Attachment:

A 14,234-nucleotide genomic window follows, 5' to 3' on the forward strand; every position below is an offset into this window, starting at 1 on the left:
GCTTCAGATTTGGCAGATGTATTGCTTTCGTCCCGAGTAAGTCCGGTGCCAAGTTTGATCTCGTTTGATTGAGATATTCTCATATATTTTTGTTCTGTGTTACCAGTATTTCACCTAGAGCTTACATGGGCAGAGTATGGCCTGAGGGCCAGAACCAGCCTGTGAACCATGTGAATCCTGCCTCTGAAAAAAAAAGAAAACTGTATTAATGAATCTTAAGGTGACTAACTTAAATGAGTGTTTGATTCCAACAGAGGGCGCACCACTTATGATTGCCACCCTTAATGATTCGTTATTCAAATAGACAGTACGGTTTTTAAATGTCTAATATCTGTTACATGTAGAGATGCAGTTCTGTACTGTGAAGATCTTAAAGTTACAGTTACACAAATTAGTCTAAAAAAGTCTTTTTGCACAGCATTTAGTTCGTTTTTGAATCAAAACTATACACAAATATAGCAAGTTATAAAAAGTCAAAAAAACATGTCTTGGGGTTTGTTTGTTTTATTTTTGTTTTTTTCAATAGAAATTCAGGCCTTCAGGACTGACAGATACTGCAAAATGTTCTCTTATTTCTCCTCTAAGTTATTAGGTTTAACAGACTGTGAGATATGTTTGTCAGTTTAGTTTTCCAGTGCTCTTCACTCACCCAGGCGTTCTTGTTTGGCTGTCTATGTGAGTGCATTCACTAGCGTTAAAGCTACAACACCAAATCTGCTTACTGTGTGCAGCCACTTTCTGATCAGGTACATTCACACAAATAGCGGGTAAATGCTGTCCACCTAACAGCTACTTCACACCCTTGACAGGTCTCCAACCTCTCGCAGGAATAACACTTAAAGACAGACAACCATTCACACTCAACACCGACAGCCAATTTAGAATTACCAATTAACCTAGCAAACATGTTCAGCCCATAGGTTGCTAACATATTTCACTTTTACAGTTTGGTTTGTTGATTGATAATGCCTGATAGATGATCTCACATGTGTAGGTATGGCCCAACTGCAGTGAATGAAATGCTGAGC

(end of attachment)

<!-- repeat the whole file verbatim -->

A 14,234-nucleotide genomic window follows, 5' to 3' on the forward strand; every position below is an offset into this window, starting at 1 on the left:
GCTTCAGATTTGGCAGATGTATTGCTTTCGTCCCGAGTAAGTCCGGTGCCAAGTTTGATCTCGTTTGATTGAGATATTCTCATATATTTTTGTTCTGTGTTACCAGTATTTCACCTAGAGCTTACATGGGCAGAGTATGGCCTGAGGGCCAGAACCAGCCTGTGAACCATGTGAATCCTGCCTCTGAAAAAAAAAGAAAACTGTATTAATGAATCTTAAGGTGACTAACTTAAATGAGTGTTTGATTCCAACAGAGGGCGCACCACTTATGATTGCCACCCTTAATGATTCGTTATTCAAATAGACAGTACGGTTTTTAAATGTCTAATATCTGTTACATGTAGAGATGCAGTTCTGTACTGTGAAGATCTTAAAGTTACAGTTACACAAATTAGTCTAAAAAAGTCTTTTTGCACAGCATTTAGTTCGTTTTTGAATCAAAACTATACACAAATATAGCAAGTTATAAAAAGTCAAAAAAACATGTCTTGGGGTTTGTTTGTTTTATTTTTGTTTTTTTCAATAGAAATTCAGGCCTTCAGGACTGACAGATACTGCAAAATGTTCTCTTATTTCTCCTCTAAGTTATTAGGTTTAACAGACTGTGAGATATGTTTGTCAGTTTAGTTTTCCAGTGCTCTTCACTCACCCAGGCGTTCTTGTTTGGCTGTCTATGTGAGTGCATTCACTAGCGTTAAAGCTACAACACCAAATCTGCTTACTGTGTGCAGCCACTTTCTGATCAGGTACATTCACACAAATAGCGGGTAAATGCTGTCCACCTAACAGCTACTTCACACCCTTGACAGGTCTCCAACCTCTCGCAGGAATAACACTTAAAGACAGACAACCATTCACACTCAACACCGACAGCCAATTTAGAATTACCAATTAACCTAGCAAACATGTTCAGCCCATAGGTTGCTAACATATTTCACTTTTACAGTTTGGTTTGTTGATTGATAATGCCTGATAGATGATCTCACATGTGTAGGTATGGCCCAACTGCAGTGAATGAAATGCTGAGC